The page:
D-day for Victoria and Daniel.
It’s all set. Crown Princess Victoria will marry fiancé Daniel Westling on the 19th of June next year, and the wedding will take place in Storkyrkan. The same date and the same church where Victoria’s father King Carl XVI Gustaf married Silvia Sommerlath in 1976. Earlier Bernadotte monarchs also picked that same date for their weddings. In 1823 Crown Prince Oskar (later to become King Oskar I) married Josefina of Leuchtenberg, and Crown Prince Karl (later Karl XV) married Lovisa of the Netherlands. Who will conduct Victoria and Daniel’s ceremony is not yet clear, but the Church of Sweden’s Archbishop traditionally takes that role.

“Wait till I’m 110.”
Sweden’s oldest man, Herner, turned 107 years old recently. But Herner Larsson, who lives alone in his house in Frösakull outside of Halmstad, thinks nothing of it. “Don’t bother about this. Wait till I’m 110, at least,” he says. Nevertheless, Herner did let loose a bit on his birthday – his whole family came to celebrate him. In spite of his age, the only thing lacking a bit is Herner’s hearing. He drove his car until he was 102 and most of his life he’s been involved with boats and sailing. “I’ve received many cards, and flowers and presents,” he said. “But I don’t need all that much.” Much has happened in the world during Herner’s 107 years: The Union between Sweden and Norway was dissolved in 1905 when he was three years old, World War I broke out when he was 12, and World War II when he was 37. Herner was 65 when Sweden introduced right hand traffic.

Swedish Countess in bitter divorce fight.
Her ex-husband is described as jealous, controlling and cold as ice. George David preferred a round of golf instead of reuniting with his wife when she called to inform him she’d miscarried their baby. Countess Marie Douglas-David’s attorneys are doing their utmost to make her ex-husband look real bad. Douglas-David is claiming over $100 million from her ex-husband. According to their prenuptial agreement, Marie Douglas-David is entitled to $43 million after her divorce from former United Technologies CEO George David, worth an estimated $329 million. Not enough claims the Swedish socialite who is widely reported to have very expensive tastes, spending $200,000 a week on expenses, according to the New York Post. Her weekly expenses included $4,500 for clothes, $1,000 for hair and skin treatments, $1,500 for restaurants and entertainment, $8,000 for travel, $700 for limousine services. $2,209 for an assistant, $1,570 for horse care, and $600 for flowers, according to court documents. Marie Douglas-David moved to the U.S. in 1996 and married George David in 2002.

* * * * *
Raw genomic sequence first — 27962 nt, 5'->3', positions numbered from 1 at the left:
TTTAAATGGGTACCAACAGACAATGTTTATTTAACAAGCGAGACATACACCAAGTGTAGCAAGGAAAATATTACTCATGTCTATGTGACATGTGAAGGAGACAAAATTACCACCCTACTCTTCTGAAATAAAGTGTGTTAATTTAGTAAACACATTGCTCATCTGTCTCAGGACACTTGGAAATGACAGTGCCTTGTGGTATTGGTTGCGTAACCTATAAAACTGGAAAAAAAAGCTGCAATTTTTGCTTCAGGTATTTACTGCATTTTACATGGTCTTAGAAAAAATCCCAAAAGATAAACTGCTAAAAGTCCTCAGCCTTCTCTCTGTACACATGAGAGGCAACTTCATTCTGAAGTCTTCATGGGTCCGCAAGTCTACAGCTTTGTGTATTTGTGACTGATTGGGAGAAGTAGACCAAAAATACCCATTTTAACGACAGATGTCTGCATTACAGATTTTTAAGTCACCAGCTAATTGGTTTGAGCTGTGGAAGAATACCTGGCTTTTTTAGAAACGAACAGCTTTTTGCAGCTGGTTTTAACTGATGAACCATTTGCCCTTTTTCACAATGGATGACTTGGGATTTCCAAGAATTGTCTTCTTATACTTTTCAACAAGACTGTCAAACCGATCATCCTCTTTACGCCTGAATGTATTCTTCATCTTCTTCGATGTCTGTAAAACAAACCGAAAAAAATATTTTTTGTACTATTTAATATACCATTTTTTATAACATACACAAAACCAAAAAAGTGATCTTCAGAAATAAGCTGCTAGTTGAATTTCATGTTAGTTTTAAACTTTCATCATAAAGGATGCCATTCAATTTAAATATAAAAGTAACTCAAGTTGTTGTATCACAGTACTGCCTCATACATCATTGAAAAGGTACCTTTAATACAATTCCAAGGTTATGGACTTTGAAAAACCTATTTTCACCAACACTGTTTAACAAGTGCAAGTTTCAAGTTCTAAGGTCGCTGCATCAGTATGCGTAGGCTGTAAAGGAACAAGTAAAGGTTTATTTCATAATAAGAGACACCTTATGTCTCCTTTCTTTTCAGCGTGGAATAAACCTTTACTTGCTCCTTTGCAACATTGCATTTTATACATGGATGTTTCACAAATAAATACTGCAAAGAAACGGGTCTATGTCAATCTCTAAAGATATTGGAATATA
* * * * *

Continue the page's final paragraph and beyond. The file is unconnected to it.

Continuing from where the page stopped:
The best latte.
Rasmus Åstradsson from Malmö makes the best Caffe Latte in Sweden and thus won the Beige Awards 2009. He will now go on to the Caffe Latte World Championships in Cologne, Germany. “I trained for 3 months trying to make the perfect latte,” Rasmus said. “Then I developed a perfect bean along with the café’s coffee roasting-house in Helsingborg.” Rasmus further revealed that he sometimes drinks plain black coffee and that his customers can expect a winning latte from him. “Well, yes. There’s a certain difference between the beans I use in the competition and the beans used at the café, but otherwise it’s the same coffee. A good restaurant would never serve overcooked potatoes, and I would never serve bad coffee.”

What Swedes do in bed.
According to a study made on behalf of IKEA Swedes do more than sleep in bed. Surprised? Perhaps no. Anyway, here’s the “Top 13” list of activities of what Swedes do in bed. 1. Sleep (96%) 2. Read (76%) 3. Make love (73%) 4. Talk (51%) 5. Watch TV (41%) 6. Massage (25%) 7. Cuddle with children (20%) 8. Go online (18%) 9. Play with pets (16%) 10. Eat (16%) 11. Study (13%) 12. Meditate (8%) 13. Work (8%).

Reconnecting with Mikael Wiehe.
He is probably most famous for his clipped voice and the spooky guitar chords of the song “Titanic,” but what is Mikael Wiehe doing today? Where is he? Turns out Wiehe (who is now 62 years old) just released a new album called “Sånger från en inställd skilsmässa” (Songs from a cancelled divorce), and he lives with his wife of 15 years and 5 daughters in an apartment near Triangeln in Malmö. Dagens Nyheter asked him why he chose to live in Malmö rather than in Stockholm. “Because I’d much rather have lived in Berlin, London, Cape Town or Buenos Aires,” Wiehe replied, “but for one reason or another I never got around to moving.” Wiehe did spend some time in Södermalm some years ago, but didn’t like it at all. “Stockholm is more provincial than Copenhagen, Oslo or Helsinki. I feel much better in Malmö.” Still, the confirmed Malmöit has some favorites in the capitol. His favorite street: Drottninggatan. His favorite part of town: Gamla Stan. Best restaurant: Nalen. Favorite cultural institution: Södra Teatern. Where he always seems to end up: Götgatan. Smartest thing to have when in Stockholm: “A punch-ticket for the subway,” he said.

The taste of Sweden.
What does Sweden taste like? Like asparagus snaps, moose blood and a kallsup (when you accidentally swallow a lot of cold water while swimming) of course! At least those are some of the tastes you can try when the Vin & Sprithistoriska Muséet in Stockholm arranges the “Swedish Tastes” mini fair. Ice wine from Blaxsta, asparagus snaps from Gotland and punch from Norrtelje Brenneri. “All participants have creativity and innovation at their core,” says Mirja Lauson, director of the museum. “At the same time they use historical recipes and traditions.” Other participating producers include Gute vingård, Darom, and Wannborga vin och lamm. www.vinosprithistoriska.se